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U.S. Route 321 in Tennessee: Wikis


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U.S. Route 321 shield
U.S. Route 321
Length: 526 mi (847 km)
Formed: 1931
South end: US 17 at Hardeeville, SC
I-20 / I-26
North end: I-40 / SR-73 / SR-95 at Lenoir City, TN
United States Numbered Highways
Spur of US 21

U.S. Route 321 is a spur of U.S. Route 21. It runs for 526 miles (847 km) from South Carolina to Tennessee. The northern terminus of U.S. 321 is between Lenoir City and Oak Ridge, Tennessee, at Interstate 40 exit 364, which is about 4 miles (6.4 km) west of Interstate 40's junction with Interstate 75. The southern terminus is in Hardeeville, South Carolina at the intersection with U.S. Route 17, less than a mile away from Interstate 95 and 15 miles (24 km) north of Savannah, Georgia.

Because of its unusual "north–south–north" route, U.S. 321 intersects both Interstate 40 and U.S. Route 70 three separate times.


Route description


South Carolina

U.S. 321 provides direct access between Savannah and Columbia, serving as an alternate to Interstate 95 and Interstate 26. Starting in Hardeeville, U.S. 321 goes through sparsely populated areas and small towns including Estill, Fairfax, and Denmark, heading in a rather straight and northward direction into the Columbia area, where it merges with its parent route U.S. 21 in Dixiana. In Columbia, the route stays concurrent with U.S. 21 through Cayce, over the Congaree River on the Blossom Street Bridge, turning left onto Huger Street, right onto Elmwood Avenue, and left onto North Main Street. The roads separate at Hyatt Park, with U.S. 321 staying west of Interstate 77 and U.S. 21 north of Columbia. The route goes through to communities of Winnsboro, Chester, York, and Clover before entering North Carolina at Bowling Green.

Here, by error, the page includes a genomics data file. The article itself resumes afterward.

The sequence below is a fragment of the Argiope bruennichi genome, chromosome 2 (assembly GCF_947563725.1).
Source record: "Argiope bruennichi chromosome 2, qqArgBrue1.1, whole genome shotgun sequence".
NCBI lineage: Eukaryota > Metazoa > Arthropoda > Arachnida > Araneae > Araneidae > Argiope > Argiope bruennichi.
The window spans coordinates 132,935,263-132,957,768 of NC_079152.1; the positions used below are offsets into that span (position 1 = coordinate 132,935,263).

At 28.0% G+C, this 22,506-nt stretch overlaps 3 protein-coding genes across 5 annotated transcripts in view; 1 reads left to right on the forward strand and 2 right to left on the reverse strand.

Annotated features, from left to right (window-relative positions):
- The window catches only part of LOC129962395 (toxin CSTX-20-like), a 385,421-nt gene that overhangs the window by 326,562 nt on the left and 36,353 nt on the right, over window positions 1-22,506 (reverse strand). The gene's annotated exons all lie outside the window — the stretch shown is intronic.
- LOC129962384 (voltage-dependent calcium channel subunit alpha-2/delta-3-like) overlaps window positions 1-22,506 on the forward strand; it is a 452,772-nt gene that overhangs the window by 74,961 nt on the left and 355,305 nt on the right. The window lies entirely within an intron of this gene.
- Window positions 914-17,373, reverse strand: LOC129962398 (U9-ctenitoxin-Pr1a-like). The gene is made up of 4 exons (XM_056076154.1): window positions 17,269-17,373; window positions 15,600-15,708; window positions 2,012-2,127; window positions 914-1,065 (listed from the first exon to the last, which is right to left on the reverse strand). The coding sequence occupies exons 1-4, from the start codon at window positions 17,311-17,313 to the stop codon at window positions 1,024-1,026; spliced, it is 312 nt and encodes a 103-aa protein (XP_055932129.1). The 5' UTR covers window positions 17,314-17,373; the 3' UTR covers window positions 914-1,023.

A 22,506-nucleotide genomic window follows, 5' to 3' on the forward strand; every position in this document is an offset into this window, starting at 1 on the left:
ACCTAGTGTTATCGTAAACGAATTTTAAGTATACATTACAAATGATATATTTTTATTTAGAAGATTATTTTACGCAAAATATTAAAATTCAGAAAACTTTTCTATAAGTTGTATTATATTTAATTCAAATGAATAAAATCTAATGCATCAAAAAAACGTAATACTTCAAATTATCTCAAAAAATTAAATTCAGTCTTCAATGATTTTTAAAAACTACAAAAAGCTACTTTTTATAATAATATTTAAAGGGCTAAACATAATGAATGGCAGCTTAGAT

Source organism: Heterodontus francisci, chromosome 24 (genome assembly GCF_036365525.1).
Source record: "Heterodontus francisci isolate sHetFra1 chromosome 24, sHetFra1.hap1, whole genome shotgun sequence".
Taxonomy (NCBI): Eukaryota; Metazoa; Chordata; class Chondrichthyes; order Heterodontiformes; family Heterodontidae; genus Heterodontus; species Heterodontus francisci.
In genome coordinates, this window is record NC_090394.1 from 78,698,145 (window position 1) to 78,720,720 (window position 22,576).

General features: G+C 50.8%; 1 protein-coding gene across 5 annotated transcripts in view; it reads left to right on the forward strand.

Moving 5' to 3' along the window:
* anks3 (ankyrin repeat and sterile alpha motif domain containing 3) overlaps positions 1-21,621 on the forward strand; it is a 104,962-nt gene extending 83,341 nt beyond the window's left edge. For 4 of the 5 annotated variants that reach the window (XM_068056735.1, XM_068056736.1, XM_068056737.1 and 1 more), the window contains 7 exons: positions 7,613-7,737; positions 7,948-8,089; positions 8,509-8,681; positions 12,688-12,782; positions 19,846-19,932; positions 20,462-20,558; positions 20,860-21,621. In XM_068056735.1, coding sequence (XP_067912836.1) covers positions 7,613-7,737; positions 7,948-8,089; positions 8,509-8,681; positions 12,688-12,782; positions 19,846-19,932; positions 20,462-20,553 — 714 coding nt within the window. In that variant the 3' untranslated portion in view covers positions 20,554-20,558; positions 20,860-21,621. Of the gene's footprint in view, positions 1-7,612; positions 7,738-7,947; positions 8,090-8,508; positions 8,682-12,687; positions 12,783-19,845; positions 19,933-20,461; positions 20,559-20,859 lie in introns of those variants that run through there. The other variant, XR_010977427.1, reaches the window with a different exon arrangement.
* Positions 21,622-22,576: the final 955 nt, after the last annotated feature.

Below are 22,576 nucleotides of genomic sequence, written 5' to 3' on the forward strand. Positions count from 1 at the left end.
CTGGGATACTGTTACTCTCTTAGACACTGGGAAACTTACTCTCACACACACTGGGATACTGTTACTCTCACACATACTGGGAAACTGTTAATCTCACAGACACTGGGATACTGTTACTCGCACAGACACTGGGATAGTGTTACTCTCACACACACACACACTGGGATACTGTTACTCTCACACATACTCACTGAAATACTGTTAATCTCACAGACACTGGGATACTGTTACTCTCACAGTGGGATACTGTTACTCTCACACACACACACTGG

North Carolina

U.S. 321 is an important route in Western North Carolina. It provides an alternative north–south route to Interstate 77, which passes through a busy metropolitan area, and U.S. Route 221, which is often a twisty and difficult drive up the Appalachians. Travelers from South Carolina who are going to points west of Charlotte and want to avoid the traffic of I-77 may choose to enter the state on U.S. 321.

U.S. 321 is a multilane highway beginning at the state line. After seven miles (11 km), it enters the Gastonia area. Traffic on northbound 321 through Gastonia is generally not as heavy as traffic on southbound 321 north of Interstate 85, where it may back up for a couple of miles as drivers wait to turn onto I-85.

The road becomes a freeway at C. Grier Beam Boulevard in Gastonia, just south of North Carolina Highway 275 / 279. It remains a freeway until just north of its junction with US 70 in Hickory. The freeway bypasses a number of cities that mainline U.S. 321 once passed through. A rather long business route still serves Maiden, Newton, and Conover, but the freeway is a more direct route to the mountains, and the business route is generally used by local traffic only.

Traffic is heavy between Hickory and Lenoir. The North Carolina Department of Transportation (NCDOT) has a long-term plan to widen the road to six lanes, which is estimated to be completed by 2015. However, the project will probably take considerally longer. The first stage of the project (NCDOT project B-4450), replacing the bridge over the Catawba River, was previously estimated to be completed by 2011. [1] However, the NCDOT project page shows that right-of-way acquisition will not begin until 2012. [2]

North of Lenoir, U.S. 321 is a four-lane divided highway. Currently the highway becomes a two-lane road again in northern Caldwell County. NCDOT project R-2237 will widen the road the four lanes through Blowing Rock. [3] The widening of U.S. 321 through Blowing Rock has been a controversial project. Many residents of the town feel that a four-lane highway will destroy the character of the small town, and they proposed several bypass alternatives. NCDOT has selected the widening as its preferred alternative, but added several features such as underground utilities, sidewalks, landscaping, and rock walls to make the widening more palatable to the residents who are opposed to it. [4] These features are not present on the two-lane highway that is being replaced.